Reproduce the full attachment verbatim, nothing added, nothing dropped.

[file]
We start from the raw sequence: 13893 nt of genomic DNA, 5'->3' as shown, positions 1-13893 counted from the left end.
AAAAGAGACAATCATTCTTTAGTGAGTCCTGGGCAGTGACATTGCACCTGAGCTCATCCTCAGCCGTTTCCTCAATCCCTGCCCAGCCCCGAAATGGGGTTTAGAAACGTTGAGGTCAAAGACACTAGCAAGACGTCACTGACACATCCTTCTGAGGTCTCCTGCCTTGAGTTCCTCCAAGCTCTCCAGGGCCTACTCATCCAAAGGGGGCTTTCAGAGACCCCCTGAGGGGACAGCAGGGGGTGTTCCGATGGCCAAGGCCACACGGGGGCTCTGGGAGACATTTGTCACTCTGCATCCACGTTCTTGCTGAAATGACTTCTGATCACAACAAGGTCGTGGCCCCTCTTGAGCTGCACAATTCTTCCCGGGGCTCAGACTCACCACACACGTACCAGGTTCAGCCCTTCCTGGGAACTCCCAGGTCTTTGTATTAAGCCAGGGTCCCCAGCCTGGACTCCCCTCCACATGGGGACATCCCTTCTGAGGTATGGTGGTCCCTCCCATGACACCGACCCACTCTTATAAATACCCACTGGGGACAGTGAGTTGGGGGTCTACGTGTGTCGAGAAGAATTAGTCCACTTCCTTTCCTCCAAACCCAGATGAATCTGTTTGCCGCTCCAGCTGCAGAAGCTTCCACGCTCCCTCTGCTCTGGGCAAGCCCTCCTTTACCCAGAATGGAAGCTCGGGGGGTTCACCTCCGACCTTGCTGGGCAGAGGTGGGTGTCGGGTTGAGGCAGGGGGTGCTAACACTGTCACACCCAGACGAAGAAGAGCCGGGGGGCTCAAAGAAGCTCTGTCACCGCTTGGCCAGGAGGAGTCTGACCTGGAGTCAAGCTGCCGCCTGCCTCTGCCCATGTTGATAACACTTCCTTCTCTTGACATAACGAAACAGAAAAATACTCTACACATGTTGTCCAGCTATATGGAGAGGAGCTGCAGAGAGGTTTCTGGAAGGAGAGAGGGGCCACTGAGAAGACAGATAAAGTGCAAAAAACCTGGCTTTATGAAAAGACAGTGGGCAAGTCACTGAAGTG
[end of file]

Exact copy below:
We start from the raw sequence: 13893 nt of genomic DNA, 5'->3' as shown, positions 1-13893 counted from the left end.
AAAAGAGACAATCATTCTTTAGTGAGTCCTGGGCAGTGACATTGCACCTGAGCTCATCCTCAGCCGTTTCCTCAATCCCTGCCCAGCCCCGAAATGGGGTTTAGAAACGTTGAGGTCAAAGACACTAGCAAGACGTCACTGACACATCCTTCTGAGGTCTCCTGCCTTGAGTTCCTCCAAGCTCTCCAGGGCCTACTCATCCAAAGGGGGCTTTCAGAGACCCCCTGAGGGGACAGCAGGGGGTGTTCCGATGGCCAAGGCCACACGGGGGCTCTGGGAGACATTTGTCACTCTGCATCCACGTTCTTGCTGAAATGACTTCTGATCACAACAAGGTCGTGGCCCCTCTTGAGCTGCACAATTCTTCCCGGGGCTCAGACTCACCACACACGTACCAGGTTCAGCCCTTCCTGGGAACTCCCAGGTCTTTGTATTAAGCCAGGGTCCCCAGCCTGGACTCCCCTCCACATGGGGACATCCCTTCTGAGGTATGGTGGTCCCTCCCATGACACCGACCCACTCTTATAAATACCCACTGGGGACAGTGAGTTGGGGGTCTACGTGTGTCGAGAAGAATTAGTCCACTTCCTTTCCTCCAAACCCAGATGAATCTGTTTGCCGCTCCAGCTGCAGAAGCTTCCACGCTCCCTCTGCTCTGGGCAAGCCCTCCTTTACCCAGAATGGAAGCTCGGGGGGTTCACCTCCGACCTTGCTGGGCAGAGGTGGGTGTCGGGTTGAGGCAGGGGGTGCTAACACTGTCACACCCAGACGAAGAAGAGCCGGGGGGCTCAAAGAAGCTCTGTCACCGCTTGGCCAGGAGGAGTCTGACCTGGAGTCAAGCTGCCGCCTGCCTCTGCCCATGTTGATAACACTTCCTTCTCTTGACATAACGAAACAGAAAAATACTCTACACATGTTGTCCAGCTATATGGAGAGGAGCTGCAGAGAGGTTTCTGGAAGGAGAGAGGGGCCACTGAGAAGACAGATAAAGTGCAAAAAACCTGGCTTTATGAAAAGACAGTGGGCAAGTCACTGAAGTG